1. I understand that statement. When we share our stories there is this false sense of “they must have it all figured out…they must be OK now”. We will never be OK. Sharing the ugly side of child loss to balance the hope side is all I have found to compensate for that falseness. Hugs to you!! And thank you for sharing your story and raising awareness…and dealing with the challenges that go along with it. Our words and stories make a difference.

  8. Thank you for sharing your story. You are very brave for doing so. It is comforting to read stories I relate to. I lost my daughter when she was 5 yrs old. I am lost, lonely, angry, jellous, and exhausted alot of days. I don’t feel fun to be around. Joy.. what is that? Our youngest daughter is what keeps my husband and I going. She is 4 yrs old now and misses her older sister. She is grieving and that is heartbreaking to watch her go through that. This sucks!

    1. This does suck!! My daughters are what keep my husband and I going as well. My oldest misses her brother (they were best friends). My youngest won’t remember him (she was 6-months old when it happened). That makes me incredibly sad. It is such unfair circumstances are forced to live with. Hugs!

  9. I agree with everything all of you have written! It does suck. I learned that life is short and anything can happen at anytime. Looking on the brighter side means nothing to me. My daughter will be gone 7 years soon and I am not happy all the time or fun to be with either. There is a huge part of me missing and I am ok with that. When I am down or grieving that is when I feel the closest to my daughter. I too looked for every website, fb page and book to be able to relate to others.

    1. It really can happen at anytime, to anyone! Like you, I will always feel closest to my son when I am down and grieving. It seems so strange, but it is so true. Hugs!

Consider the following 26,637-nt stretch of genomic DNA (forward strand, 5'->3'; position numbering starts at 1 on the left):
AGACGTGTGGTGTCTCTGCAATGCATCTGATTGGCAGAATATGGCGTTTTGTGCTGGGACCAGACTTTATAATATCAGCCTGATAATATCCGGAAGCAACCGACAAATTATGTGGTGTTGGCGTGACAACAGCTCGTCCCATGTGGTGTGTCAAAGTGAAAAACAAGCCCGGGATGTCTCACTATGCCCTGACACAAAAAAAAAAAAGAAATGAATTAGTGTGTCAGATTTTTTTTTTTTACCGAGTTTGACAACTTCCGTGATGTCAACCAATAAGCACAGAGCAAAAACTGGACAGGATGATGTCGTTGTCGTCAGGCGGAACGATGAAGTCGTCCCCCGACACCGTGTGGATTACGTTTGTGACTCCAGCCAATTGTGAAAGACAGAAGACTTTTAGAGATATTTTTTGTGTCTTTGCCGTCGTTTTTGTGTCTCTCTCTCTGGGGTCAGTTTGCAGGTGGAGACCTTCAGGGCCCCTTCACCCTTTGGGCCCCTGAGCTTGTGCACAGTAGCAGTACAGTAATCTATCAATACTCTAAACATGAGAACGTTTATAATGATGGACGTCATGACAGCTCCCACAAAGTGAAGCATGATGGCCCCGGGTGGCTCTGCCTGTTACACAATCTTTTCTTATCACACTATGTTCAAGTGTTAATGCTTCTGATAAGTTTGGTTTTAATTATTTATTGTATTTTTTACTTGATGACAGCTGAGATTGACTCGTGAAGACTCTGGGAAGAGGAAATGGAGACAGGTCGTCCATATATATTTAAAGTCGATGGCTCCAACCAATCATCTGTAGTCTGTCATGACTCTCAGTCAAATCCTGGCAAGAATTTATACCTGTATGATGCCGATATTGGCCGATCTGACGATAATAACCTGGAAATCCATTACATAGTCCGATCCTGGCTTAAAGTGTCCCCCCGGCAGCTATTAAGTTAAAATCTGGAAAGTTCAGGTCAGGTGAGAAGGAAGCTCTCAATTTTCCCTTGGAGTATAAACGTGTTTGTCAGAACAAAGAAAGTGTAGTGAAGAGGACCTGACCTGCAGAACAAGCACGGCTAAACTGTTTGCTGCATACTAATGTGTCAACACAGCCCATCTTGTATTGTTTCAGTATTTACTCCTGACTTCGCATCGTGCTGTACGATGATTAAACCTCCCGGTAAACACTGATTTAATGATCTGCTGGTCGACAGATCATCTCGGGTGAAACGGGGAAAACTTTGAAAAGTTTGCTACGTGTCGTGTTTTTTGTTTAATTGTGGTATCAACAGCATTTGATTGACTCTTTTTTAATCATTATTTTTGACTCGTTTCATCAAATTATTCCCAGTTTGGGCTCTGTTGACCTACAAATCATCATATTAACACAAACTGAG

2. Thank goodness someone doesn’t want me to be a better person because my son died that there has to be a greater good. because there isnt my son died and its the worst feeling in the world. I am bitter and resentful and I live in a world of could haves and would haves. I do know i will feel better and this feeling will lessen as i grieve but i cant bear the hope stories. I read stories so i know other people are grieving, as bad as it sounds it does help to know your not the only 1. thank you for being honest

      1. I believe honesty is so important in grief. People need to know they aren’t alone and what they are thinking/feeling isn’t crazy. This is your own journey so you get to choose how you do it. Hugs to you!

  10. Great point! We really do need to support each other and help all parents who lose a child no matter what the age of the child. We have 2 older boys and we lost our baby girl 3 months ago at 13 days old. The problem I have found at this point (being 3 months out), is that my support system of friends and some family have gone on with their lives and you are left to try and figure out who you are again…alone. Makes a person feel isolated. Trying to be strong for everyone in your life is hard enough. Support is very important!
    I think losing a child of any age is so hard. I have done a lot of reading and it seems parents who have a lost a baby, child, teen, or adult child have such a hard time. It is because of my older children that I see what I’m missing out on. I see who they are becoming and it’s not fair that I will never experience that with the child I lost. She was a part of our family. A missing piece. And I think dealing with your other children grieving is difficult too. My oldest son had to grieve. Hard enough when you don’t understand your own grief. Trying to explain to a 9 year old what happened and understand their grief is really awful. Just a horrible experience all around.